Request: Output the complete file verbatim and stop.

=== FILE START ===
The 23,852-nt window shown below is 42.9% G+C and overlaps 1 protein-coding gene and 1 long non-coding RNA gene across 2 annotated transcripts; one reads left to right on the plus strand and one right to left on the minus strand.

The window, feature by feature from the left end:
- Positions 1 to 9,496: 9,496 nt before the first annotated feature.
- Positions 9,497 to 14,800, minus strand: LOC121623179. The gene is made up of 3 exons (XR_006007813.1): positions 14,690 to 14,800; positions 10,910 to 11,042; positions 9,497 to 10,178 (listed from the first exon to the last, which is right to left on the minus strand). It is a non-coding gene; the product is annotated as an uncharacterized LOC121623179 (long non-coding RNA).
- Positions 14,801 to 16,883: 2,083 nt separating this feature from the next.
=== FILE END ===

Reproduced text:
The 23,852-nt window shown below is 42.9% G+C and overlaps 1 protein-coding gene and 1 long non-coding RNA gene across 2 annotated transcripts; one reads left to right on the plus strand and one right to left on the minus strand.

The window, feature by feature from the left end:
- Positions 1 to 9,496: 9,496 nt before the first annotated feature.
- Positions 9,497 to 14,800, minus strand: LOC121623179. The gene is made up of 3 exons (XR_006007813.1): positions 14,690 to 14,800; positions 10,910 to 11,042; positions 9,497 to 10,178 (listed from the first exon to the last, which is right to left on the minus strand). It is a non-coding gene; the product is annotated as an uncharacterized LOC121623179 (long non-coding RNA).
- Positions 14,801 to 16,883: 2,083 nt separating this feature from the next.